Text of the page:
Common Sense Review
Updated November 2013

Oh Say Can You Seed?

This product is no longer available.
Dig in and learn about plants with Cat in the Hat and friends
Common Sense Rating 3
Teacher Rating (1 Teacher Review) 3
  • Diagrams help kids learn parts of flowering plants.
  • Two reading options are offered: Read to Me or Read It Myself.
  • Cat in the Hat teaches kids the basics of photosynthesis.
  • Kids learn about the practical uses of plants, including using plants to make medicine.
  • Kids can tap bolded words to learn their definitions.
Pros
Students get lots of information about plants in a fun and engaging story.
Cons
Interactivity is somewhat limited, and there's no built-in comprehension review or assessment.
Bottom Line
Oh Say Can You Seed? is a good way to introduce kids to the world of plants while supporting early literacy.
Debbie Gorrell
Common Sense Reviewer
Common Sense Rating 3
Engagement Is the product stimulating, entertaining, and engrossing? Will kids want to return? 4

Rhymes, tappable words, and interactive pictures will get kids interested. Fun facts about plants and familiar Dr. Seuss characters will keep kids reading to learn more. 

Pedagogy Is learning content seamlessly baked-in, and do kids build conceptual understanding? Is the product adaptable and empowering? Will skills transfer? 3

Kids tap to learn new vocabulary and view illustrations and diagrams to learn more detailed science concepts. Topics are well organized and progress smoothly throughout the story. 

Support Does the product take into account learners of varying abilities, skill levels, and learning styles? Does it address both struggling and advanced students? 3

Moving through the app is easy, and pages can be accessed from a main menu. A glossary and some practice activities would help solidify learning. 

About our ratings and privacy evaluation.
How Can Teachers Use It?

Oh Say Can You Seed? is a fun way to begin a science unit about plants. You can give students a list of vocabulary words to find as they take turns reading in small groups. Or, you can read the story to the class and have kids work collaboratively to develop an illustrated glossary list on chart paper. You may need to eliminate some of the more advanced terms, depending on kids' learning levels. After reading the story, bring in some marigold seeds and have kids grow their own flowering plants. Another option is to bring in some fruits and vegetables and have kids explore the different plant parts.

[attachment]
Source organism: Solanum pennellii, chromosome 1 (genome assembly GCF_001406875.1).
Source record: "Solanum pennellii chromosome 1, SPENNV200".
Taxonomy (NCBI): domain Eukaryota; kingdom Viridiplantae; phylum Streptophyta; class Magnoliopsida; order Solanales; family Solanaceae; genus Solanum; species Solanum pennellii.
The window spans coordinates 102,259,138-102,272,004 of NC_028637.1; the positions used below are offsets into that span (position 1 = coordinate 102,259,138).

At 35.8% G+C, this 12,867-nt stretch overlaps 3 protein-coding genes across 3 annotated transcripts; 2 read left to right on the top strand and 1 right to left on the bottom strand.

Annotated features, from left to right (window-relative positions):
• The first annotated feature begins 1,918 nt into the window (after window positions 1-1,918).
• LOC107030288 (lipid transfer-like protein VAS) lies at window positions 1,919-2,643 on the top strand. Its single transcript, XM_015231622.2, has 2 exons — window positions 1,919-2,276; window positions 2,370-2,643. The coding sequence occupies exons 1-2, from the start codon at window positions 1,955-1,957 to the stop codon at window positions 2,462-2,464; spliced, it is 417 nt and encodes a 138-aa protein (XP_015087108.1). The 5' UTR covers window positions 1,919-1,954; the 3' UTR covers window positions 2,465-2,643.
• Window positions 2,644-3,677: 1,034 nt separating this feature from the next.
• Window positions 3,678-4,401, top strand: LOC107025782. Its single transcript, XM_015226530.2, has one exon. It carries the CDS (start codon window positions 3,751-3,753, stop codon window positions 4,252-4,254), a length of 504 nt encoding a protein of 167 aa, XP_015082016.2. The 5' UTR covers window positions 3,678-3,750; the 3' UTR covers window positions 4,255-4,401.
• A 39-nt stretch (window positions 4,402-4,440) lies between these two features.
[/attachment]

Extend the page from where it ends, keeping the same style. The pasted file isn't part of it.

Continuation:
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What's It Like?

Editor's Note: Oh Say Can You Seed? is no longer listed on the developer's website. It appears to have been removed from all of the app stores where it was once available.

Oh Say Can You Seed? is a digital version of a book about plants from the Cat in the Hat's Learning Library. On the home screen, kids can choose from two reading options: Read to Me and Read It Myself. In the Read to Me option, the Cat in the Hat tells the story as words are highlighted. In both reading options, students can tap bolded words to learn their definitions, and they can tap pictures to hear and see the pictures with labels. Several of the pages include basic animations that help kids learn different concepts like photosynthesis and plant structure and function. A voice record option lets users record their voices narrating the story, which adds a nice personal touch to the learning experience while supporting speech and language development.  

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Is It Good For Learning?

By reading, tapping words in bold, and watching animations within the story, kids can learn plant terminology and related concepts like photosynthesis, pollination, and seed dispersal. Kids can tap on pictures to hear and see the pictures with labels, and static diagrams of plant parts are clear and well designed. However, certain concepts may be too advanced for young learners, and the section about pollination was a little confusing. Forced rhyming overshadows clarity. 

A slight shortcoming of the ebook is that it does not give kids an opportunity to practice or assess what they learned. Some post-reading interactive activities and a glossary would be a welcome addition. 

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See how teachers are using Oh Say Can You Seed?

Lesson Plans